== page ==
Diabetic Macular Edema Vastly Undertreated, Real-World Data Suggest

Caroline Helwick

November 14, 2017

NEW ORLEANS — Most patients with newly diagnosed diabetic macular edema (DME) are inadequately treated, according to findings from the American Academy of Ophthalmology's IRIS Registry.

"We found that DME patients are likely undertreated in the real-world setting," said study investigator Jeffrey R. Willis, MD, PhD, from the University of California Davis in Sacramento, who is also employed by Genentech, the study's sponsor. "Even when patients receive anti-VEGF [vascular endothelial growth factor] treatment, they are likely to get a suboptimal number of injections."

The Intelligent Research in Sight (IRIS) registry is the United States' first comprehensive eye disease clinical database. Approximately 70% of ophthalmologists, or about 13,000 physicians, contribute data to the registry.

IRIS has provided information that has been lacking regarding the treatment of diabetic macular edema," Dr Willis said during his presentation at the American Academy of Ophthalmology (AAO) 2017 Annual Meeting.

He reported that three fourths of patients with DME received no treatment within the first month of diagnosis, and 60% remained untreated for a year. When patients were treated, which was mostly with anti-VEGF agents, at least half received three or fewer injections during the first year of follow-up.

"While anti-VEGF treatment has been shown to be efficacious and well tolerated, these results indicate that other factors may influence the decision to use anti-VEGF treatment. DME may be undertreated in a real-world population….This suggests there are barriers to optimal treatment in the US," he said.

Most Patients Were Only Observed

Overall the registry includes 197,220 patients with a record of DME diagnosed between July 1, 2013, and March 31, 2016. After relevant exclusions, the final study population included 13,410 patients (mean age, 66 years) with newly diagnosed treatment-naive disease.

DME was unilateral in 49% of patients and bilateral in 51%. More than two thirds of the patients had some form of public health insurance. Most patients (58%) received care from retina specialists, followed by general ophthalmologists (30%), with the remainder seen by optometrists (5%) or unknown (7%). Vision impairment was considered mild in 37%, moderate in 35%, and severe in 16%; 12% had no vision impairment.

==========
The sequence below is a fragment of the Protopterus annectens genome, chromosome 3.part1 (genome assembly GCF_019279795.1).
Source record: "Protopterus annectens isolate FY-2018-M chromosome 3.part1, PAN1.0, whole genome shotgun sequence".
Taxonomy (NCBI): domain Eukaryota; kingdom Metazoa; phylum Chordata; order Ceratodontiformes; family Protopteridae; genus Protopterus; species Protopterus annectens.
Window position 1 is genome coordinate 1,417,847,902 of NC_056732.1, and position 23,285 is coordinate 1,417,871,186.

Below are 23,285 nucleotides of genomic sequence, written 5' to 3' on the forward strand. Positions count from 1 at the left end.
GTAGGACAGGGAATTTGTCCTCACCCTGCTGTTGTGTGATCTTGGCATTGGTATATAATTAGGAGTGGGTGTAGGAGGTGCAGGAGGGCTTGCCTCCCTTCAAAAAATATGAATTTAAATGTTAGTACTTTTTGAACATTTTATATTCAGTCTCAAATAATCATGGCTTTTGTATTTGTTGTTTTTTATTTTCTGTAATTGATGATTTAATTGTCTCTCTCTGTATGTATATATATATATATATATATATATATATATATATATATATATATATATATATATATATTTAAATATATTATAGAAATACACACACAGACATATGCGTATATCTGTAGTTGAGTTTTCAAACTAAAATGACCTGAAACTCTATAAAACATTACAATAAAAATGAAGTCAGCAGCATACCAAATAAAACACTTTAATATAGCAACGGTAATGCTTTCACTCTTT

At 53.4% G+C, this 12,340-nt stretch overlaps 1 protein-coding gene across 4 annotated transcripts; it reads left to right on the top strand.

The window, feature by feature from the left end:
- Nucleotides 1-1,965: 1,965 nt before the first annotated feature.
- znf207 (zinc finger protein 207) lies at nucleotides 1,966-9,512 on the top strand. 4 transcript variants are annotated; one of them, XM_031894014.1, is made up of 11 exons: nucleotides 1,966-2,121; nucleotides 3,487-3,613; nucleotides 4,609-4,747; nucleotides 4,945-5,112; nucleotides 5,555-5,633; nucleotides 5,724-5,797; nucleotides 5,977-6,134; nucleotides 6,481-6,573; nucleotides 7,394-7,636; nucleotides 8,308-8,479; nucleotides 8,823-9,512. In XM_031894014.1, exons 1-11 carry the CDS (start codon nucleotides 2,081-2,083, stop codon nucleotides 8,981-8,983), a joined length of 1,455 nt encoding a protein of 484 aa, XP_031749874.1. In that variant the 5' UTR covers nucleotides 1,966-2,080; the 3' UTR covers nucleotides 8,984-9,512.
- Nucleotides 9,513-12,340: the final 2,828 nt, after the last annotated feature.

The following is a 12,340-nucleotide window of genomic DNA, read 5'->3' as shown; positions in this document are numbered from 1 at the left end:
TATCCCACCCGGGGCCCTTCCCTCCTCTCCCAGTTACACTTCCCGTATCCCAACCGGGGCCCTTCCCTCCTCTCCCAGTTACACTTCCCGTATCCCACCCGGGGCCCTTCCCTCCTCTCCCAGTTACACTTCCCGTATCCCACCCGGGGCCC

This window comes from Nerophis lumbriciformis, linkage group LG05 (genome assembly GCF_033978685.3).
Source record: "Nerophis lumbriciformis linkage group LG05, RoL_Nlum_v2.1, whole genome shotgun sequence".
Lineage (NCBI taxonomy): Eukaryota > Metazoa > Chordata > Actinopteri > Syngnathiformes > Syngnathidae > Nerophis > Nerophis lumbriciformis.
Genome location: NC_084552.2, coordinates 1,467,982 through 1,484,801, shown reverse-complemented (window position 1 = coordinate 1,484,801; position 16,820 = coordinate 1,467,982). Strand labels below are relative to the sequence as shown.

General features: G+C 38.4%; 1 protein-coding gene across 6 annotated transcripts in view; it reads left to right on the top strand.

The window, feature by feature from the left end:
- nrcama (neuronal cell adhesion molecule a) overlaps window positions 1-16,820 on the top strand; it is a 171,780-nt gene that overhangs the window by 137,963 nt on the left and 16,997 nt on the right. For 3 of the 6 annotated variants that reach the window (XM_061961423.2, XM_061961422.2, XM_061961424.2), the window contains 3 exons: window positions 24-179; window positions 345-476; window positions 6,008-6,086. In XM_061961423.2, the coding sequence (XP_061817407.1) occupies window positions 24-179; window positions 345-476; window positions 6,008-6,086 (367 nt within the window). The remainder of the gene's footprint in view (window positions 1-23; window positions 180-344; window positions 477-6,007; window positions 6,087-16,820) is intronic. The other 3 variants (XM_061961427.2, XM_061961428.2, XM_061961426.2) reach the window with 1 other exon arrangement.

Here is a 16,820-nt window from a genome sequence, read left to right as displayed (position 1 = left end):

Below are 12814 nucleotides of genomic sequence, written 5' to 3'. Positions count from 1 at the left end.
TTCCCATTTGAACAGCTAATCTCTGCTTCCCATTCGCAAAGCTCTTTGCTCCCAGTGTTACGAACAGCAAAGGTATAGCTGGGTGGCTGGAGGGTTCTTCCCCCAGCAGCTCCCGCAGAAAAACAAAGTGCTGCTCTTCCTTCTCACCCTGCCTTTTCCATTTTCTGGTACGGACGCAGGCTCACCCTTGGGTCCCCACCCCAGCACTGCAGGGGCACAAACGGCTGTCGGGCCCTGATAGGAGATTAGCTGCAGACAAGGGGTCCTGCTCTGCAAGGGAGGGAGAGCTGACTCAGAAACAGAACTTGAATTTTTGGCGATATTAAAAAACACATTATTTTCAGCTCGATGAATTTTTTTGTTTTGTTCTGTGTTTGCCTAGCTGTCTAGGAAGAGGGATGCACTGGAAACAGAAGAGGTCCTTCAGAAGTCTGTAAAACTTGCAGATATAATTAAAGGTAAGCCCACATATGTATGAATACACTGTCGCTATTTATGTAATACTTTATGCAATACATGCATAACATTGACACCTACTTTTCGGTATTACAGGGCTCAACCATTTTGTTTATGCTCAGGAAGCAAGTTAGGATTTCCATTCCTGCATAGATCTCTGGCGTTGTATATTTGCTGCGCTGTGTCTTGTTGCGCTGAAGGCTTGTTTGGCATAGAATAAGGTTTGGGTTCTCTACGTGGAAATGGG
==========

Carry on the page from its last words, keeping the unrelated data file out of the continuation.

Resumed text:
Three-quarters of patients (74.5%) received no treatment during the first 28 days after diagnosis and only 15.6% started anti-VEGF therapy. A year after diagnosis, more than half (60.4%) remained untreated, including 81% of those who were only observed during the first month.

Table. Treatment of Newly Diagnosed DME in the IRIS Registry (n = 13,410)

Time Point Observation (%) Anti-VEGF (%) Laser (%) Steroid/Other (%)
28 d 74.5 15.6 8.5 1.5
1 y 60.4/td> 23.5 13.7 2.4


At both 28 days and 1 year, the preferred anti-VEGF agent was bevacizumab, which was given to 71.3% and 70.1%, at the respective time points. Aflibercept was administered to 17.1% and 18.3%, respectively, and ranibizumab to 11.6% and 11.7%.

"Among individuals who were started on anti-VEGF therapy during the first 4 weeks, we found that the mean number of injections during the first year was around 4.2," Dr Willis said. "About 50% of individuals received three or fewer injections during the first year. This is quite low and really underlines the undertreatment of DME."

Dr Willis acknowledged that the diagnosis of DME was based on International Classification of Diseases coding and "may not indicate clinically significant disease." Also, patients categorized as "observed" may have been referred to an ophthalmologist outside of the IRIS registry, leading to an underestimation of treatment prevalence. There could also be incomplete data capture and selection bias from practices where data collection is more stringent, he said.

What Conclusions Can Be Drawn?

Several panelists at the session were surprised by the findings and also expressed caution in their interpretation of them.

"I'm actually floored by the results — that we are so vastly undertreating diabetic macular edema despite all these great protocols that we have," said Michael Ip, MD, from the Doheny Eye Institute and University of California Los Angeles.

"The question is, how much do we actually believe the data? One of the problems is, who is actually making the diagnosis? What percentage of diagnoses were made by ophthalmologists versus optometrists versus retina specialists? If it's a retina specialist practice, I would definitely believe it," he said.

The key criterion for inclusion in the study was stringent electronic health record (EHR) reporting practices. Dr Willis acknowledged that standardization of EHR reporting could lend more validation and credence to the findings.

IRIS participants do not yet include ophthalmologists at academic medical centers, which use an EHR that is incompatible with IRIS. Marco Zarbin, MD, from Rutgers New Jersey Medical School in Newark, suggested this could create imbalances in representation across the country, and he urged caution in assuming treatment is inadequate.

"In the world that I live in, the failure of people to get their injections is not because we're not showing up at work every day. It's because there are problems with access to care, such as transportation," Dr Zarbin said.

Dr Willis is employed by Genentech, which sponsored this study.

American Academy of Ophthalmology (AAO) 2017 Annual Meeting. Abstract PA017. Presented November 13, 2017.

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